14
May 19

Jets midfielder Steve Ugarkovic keen for European challenge

Midfielder Steve Ugarkovic is not sure sure how the Newcastle Jets will fare against the speed and skill of La Liga talent in Spain, but he can’t wait for the challenge.
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Steve Ugarkovic

After playing on trips to China and Port Macquarie, Ugarkovic was excited for Newcastle’s toughest pre-season test yet, which started on Tuesday when the team travelled to Spain for games against Getafe and lower-league clubs Cartagena and Murcia.

“Personally, I can’t wait,” the former Croatian under-19 player said of the tour.

“And I think as a club it’s going to be a massive experience and a positive one, going over there and playing some great teams.

“Getafe are in the La Liga and even the lower-division teams, it’s still great quality because they are playing in Europe.They are playing against teams like Barcelona B, so it’s going to be a great test, physically and mentally, which will be good.

“Everyone knows Spain is pretty technical with their football so it’s going to be a good test on the field.

“We might be chasing a few shadows every now and then but I think that’s part of the process in football, you like to challenge yourself.”

The Jets won the Super Champions Cup in China, defeating Super League club Shanghai Shenhua 2-0 andChangchun Yatai on penalties. They returned for a 9-0 win over a Mid North Coast select side last week.

Ugarkovic was keen to see Newcastle measure up against European talent.

“We had a good tournament in China against two big sides over there and we performed well and got the results,” he said.“It’s going to be a completelydifferent test for us against completely different opposition, European sides which we haven’t come across, so I think it’s going to be exciting.”


14
May 19

Harness racing: Black Silhouette chases redemption in regional series

The Dimarco family and driver Michael Formosa after Shadow Runner’s Bathurst Gold Crown win.Brandy Hill trainer Sam Dimarco hopes a poor run will bring an unexpected bonus in the Breeders Challenge Regional semi-finals with Black Silhouette on Wednesday night at Bathurst.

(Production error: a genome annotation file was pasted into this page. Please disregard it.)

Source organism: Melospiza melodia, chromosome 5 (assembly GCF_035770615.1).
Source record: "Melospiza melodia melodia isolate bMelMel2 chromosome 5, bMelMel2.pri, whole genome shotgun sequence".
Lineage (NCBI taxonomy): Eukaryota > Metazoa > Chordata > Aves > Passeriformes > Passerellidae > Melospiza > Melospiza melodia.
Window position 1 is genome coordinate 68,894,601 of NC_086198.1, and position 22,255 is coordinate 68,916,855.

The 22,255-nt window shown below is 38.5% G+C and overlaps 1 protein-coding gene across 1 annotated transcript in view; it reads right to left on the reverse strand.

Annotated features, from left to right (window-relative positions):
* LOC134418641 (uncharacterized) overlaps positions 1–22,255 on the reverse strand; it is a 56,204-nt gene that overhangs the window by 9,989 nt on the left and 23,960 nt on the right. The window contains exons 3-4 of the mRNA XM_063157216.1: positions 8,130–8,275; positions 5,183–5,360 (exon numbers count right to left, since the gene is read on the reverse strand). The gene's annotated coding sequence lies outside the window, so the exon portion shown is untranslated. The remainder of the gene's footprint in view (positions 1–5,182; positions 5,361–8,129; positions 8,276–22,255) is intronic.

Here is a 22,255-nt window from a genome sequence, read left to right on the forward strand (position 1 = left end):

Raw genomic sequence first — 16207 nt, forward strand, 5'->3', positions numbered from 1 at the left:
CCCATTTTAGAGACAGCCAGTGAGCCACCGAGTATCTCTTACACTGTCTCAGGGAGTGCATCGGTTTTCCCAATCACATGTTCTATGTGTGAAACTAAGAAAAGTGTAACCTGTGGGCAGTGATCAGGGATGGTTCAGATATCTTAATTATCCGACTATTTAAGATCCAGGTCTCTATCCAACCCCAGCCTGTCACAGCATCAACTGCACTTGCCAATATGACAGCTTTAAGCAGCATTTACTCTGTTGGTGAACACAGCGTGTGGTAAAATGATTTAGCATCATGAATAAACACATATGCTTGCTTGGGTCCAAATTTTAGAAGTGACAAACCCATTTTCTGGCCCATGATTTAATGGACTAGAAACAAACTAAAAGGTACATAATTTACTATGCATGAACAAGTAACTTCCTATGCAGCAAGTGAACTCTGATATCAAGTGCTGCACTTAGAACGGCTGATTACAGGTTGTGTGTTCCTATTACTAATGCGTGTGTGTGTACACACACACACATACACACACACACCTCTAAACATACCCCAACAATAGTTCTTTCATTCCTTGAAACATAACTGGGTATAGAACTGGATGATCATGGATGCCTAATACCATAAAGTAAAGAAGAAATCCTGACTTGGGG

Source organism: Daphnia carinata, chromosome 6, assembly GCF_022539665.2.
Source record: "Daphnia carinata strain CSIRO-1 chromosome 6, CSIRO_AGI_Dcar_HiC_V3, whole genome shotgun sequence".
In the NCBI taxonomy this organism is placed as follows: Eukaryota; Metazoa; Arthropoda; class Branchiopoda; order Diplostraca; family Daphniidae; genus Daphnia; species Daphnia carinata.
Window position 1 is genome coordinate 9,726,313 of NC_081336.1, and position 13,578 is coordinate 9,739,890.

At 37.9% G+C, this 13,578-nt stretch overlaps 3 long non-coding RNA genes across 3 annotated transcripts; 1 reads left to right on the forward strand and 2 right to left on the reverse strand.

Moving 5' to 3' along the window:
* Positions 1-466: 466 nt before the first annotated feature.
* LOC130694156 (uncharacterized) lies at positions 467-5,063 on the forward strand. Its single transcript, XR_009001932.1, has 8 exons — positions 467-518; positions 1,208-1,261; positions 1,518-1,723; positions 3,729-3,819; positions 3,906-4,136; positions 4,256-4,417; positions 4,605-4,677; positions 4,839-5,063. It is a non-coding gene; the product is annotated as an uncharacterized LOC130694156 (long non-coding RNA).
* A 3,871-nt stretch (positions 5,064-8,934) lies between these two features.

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Black Silhouette was seventh in the group 1 NSW Breeders Challenge three-year-old fillies final at Menangle on July 1 after an impressive heat win.

Dimarco was disappointed with the poor finish after a comfortable run, which was to be her last before a spell. But the result and Black Silhouette’s quick recovery opened the door to the regional races.

“We didn’t expect to run her,” Dimarco said.

“After her last race, she was going for a spell, but finishing seventh, she was left $200 under the cut-off for the season prizemoney and was eligible for the race, so we decided to put her in.”

Dimarco said Black Silhouette did not adjust to life in the retention barn for the two nights before the group 1 but she had bounced back on return to her1 ½acre paddock.

“She was a little bit flat after the race and we thought she might not be feeling well, but after a couple of days she was running around the paddock, pig-rooting and licking out her feed bins, so we thought we’d push aheadand hope we can make the $30,000 final on the Sunday.”

A top-four finish will make the final. Clayton Harmey’s Yourblueyescrying and the Geoff Harding-trained Rocknlachlan are other Hunter hopes in the semis.

Meanwhile, Dimarco’s group 1-winner Shadow Runner will resume on Sunday at Bathurst after a three-month spell.

Shadow Runner has three wins in four starts at Bathurst, where he wonthe Gold Crown in 2015.He is coming back from a leg injury.


14
May 19

Vietnam flood death toll rises to 27

A suburb of Hanoi remains flooded as the death toll from flooding in Vietnam hits 27.The death toll from floods and landslides triggered by tropical storm Son Tinh in Vietnam has risen to 27 with seven people still missing, the government’s Disaster Management Authority says.
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With a long coastline, Vietnam is prone to destructive storms and flooding, with 389 people killed last year in natural disasters such as floods and landslides, according to government statistics.

Though tropical storm Son Tinh weakened to a tropical depression by the time it reached Vietnam last week, the torrential rains it brought caused heavy flooding and landslides in many parts of northern Vietnam. Some areas in the outskirts of the capital Hanoi remain submerged.

The remote mountainous province of Yen Bai has suffered the heaviest casualties in the latest floods and landslides, with 13 people reportedly killed, 18 injured and four missing, the disaster management agency said in a statement.